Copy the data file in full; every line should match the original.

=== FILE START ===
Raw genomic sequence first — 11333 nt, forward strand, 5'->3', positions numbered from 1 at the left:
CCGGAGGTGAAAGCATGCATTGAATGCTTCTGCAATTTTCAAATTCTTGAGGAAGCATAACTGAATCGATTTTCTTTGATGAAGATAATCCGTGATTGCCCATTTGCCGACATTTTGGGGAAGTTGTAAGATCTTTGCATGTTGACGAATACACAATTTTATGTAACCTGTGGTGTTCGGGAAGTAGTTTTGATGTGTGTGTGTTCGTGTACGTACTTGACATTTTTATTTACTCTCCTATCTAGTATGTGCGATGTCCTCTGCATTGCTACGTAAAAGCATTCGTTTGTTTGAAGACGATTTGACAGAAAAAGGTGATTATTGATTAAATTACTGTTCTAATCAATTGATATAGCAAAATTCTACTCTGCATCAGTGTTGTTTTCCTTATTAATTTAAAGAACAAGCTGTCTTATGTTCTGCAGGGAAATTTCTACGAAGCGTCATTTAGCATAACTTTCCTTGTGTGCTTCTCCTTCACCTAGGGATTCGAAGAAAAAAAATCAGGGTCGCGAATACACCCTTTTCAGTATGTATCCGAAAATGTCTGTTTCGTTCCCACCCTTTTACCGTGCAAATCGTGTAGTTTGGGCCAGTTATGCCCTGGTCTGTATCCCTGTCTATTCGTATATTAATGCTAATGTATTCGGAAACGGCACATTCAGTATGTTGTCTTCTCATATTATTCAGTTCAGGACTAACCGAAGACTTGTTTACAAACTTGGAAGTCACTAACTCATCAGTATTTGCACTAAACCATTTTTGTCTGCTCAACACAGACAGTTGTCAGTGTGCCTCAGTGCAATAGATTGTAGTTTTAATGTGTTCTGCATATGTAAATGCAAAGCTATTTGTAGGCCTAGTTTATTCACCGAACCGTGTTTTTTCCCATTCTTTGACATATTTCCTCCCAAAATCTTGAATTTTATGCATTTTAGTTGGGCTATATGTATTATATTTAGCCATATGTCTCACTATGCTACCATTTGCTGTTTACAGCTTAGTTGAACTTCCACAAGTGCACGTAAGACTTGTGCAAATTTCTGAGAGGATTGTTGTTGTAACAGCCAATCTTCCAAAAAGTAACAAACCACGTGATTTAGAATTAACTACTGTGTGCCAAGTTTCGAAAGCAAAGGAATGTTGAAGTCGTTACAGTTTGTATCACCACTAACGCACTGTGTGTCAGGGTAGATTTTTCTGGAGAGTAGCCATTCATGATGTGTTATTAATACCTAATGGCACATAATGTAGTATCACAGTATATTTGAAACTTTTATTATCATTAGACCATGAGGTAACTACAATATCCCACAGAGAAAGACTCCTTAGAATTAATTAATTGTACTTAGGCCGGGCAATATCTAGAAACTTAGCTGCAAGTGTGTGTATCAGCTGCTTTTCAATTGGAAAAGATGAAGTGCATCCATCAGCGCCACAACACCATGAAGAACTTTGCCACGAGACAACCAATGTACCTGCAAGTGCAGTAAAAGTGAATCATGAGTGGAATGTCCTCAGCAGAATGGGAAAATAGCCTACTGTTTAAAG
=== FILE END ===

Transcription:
Raw genomic sequence first — 11333 nt, forward strand, 5'->3', positions numbered from 1 at the left:
CCGGAGGTGAAAGCATGCATTGAATGCTTCTGCAATTTTCAAATTCTTGAGGAAGCATAACTGAATCGATTTTCTTTGATGAAGATAATCCGTGATTGCCCATTTGCCGACATTTTGGGGAAGTTGTAAGATCTTTGCATGTTGACGAATACACAATTTTATGTAACCTGTGGTGTTCGGGAAGTAGTTTTGATGTGTGTGTGTTCGTGTACGTACTTGACATTTTTATTTACTCTCCTATCTAGTATGTGCGATGTCCTCTGCATTGCTACGTAAAAGCATTCGTTTGTTTGAAGACGATTTGACAGAAAAAGGTGATTATTGATTAAATTACTGTTCTAATCAATTGATATAGCAAAATTCTACTCTGCATCAGTGTTGTTTTCCTTATTAATTTAAAGAACAAGCTGTCTTATGTTCTGCAGGGAAATTTCTACGAAGCGTCATTTAGCATAACTTTCCTTGTGTGCTTCTCCTTCACCTAGGGATTCGAAGAAAAAAAATCAGGGTCGCGAATACACCCTTTTCAGTATGTATCCGAAAATGTCTGTTTCGTTCCCACCCTTTTACCGTGCAAATCGTGTAGTTTGGGCCAGTTATGCCCTGGTCTGTATCCCTGTCTATTCGTATATTAATGCTAATGTATTCGGAAACGGCACATTCAGTATGTTGTCTTCTCATATTATTCAGTTCAGGACTAACCGAAGACTTGTTTACAAACTTGGAAGTCACTAACTCATCAGTATTTGCACTAAACCATTTTTGTCTGCTCAACACAGACAGTTGTCAGTGTGCCTCAGTGCAATAGATTGTAGTTTTAATGTGTTCTGCATATGTAAATGCAAAGCTATTTGTAGGCCTAGTTTATTCACCGAACCGTGTTTTTTCCCATTCTTTGACATATTTCCTCCCAAAATCTTGAATTTTATGCATTTTAGTTGGGCTATATGTATTATATTTAGCCATATGTCTCACTATGCTACCATTTGCTGTTTACAGCTTAGTTGAACTTCCACAAGTGCACGTAAGACTTGTGCAAATTTCTGAGAGGATTGTTGTTGTAACAGCCAATCTTCCAAAAAGTAACAAACCACGTGATTTAGAATTAACTACTGTGTGCCAAGTTTCGAAAGCAAAGGAATGTTGAAGTCGTTACAGTTTGTATCACCACTAACGCACTGTGTGTCAGGGTAGATTTTTCTGGAGAGTAGCCATTCATGATGTGTTATTAATACCTAATGGCACATAATGTAGTATCACAGTATATTTGAAACTTTTATTATCATTAGACCATGAGGTAACTACAATATCCCACAGAGAAAGACTCCTTAGAATTAATTAATTGTACTTAGGCCGGGCAATATCTAGAAACTTAGCTGCAAGTGTGTGTATCAGCTGCTTTTCAATTGGAAAAGATGAAGTGCATCCATCAGCGCCACAACACCATGAAGAACTTTGCCACGAGACAACCAATGTACCTGCAAGTGCAGTAAAAGTGAATCATGAGTGGAATGTCCTCAGCAGAATGGGAAAATAGCCTACTGTTTAAAG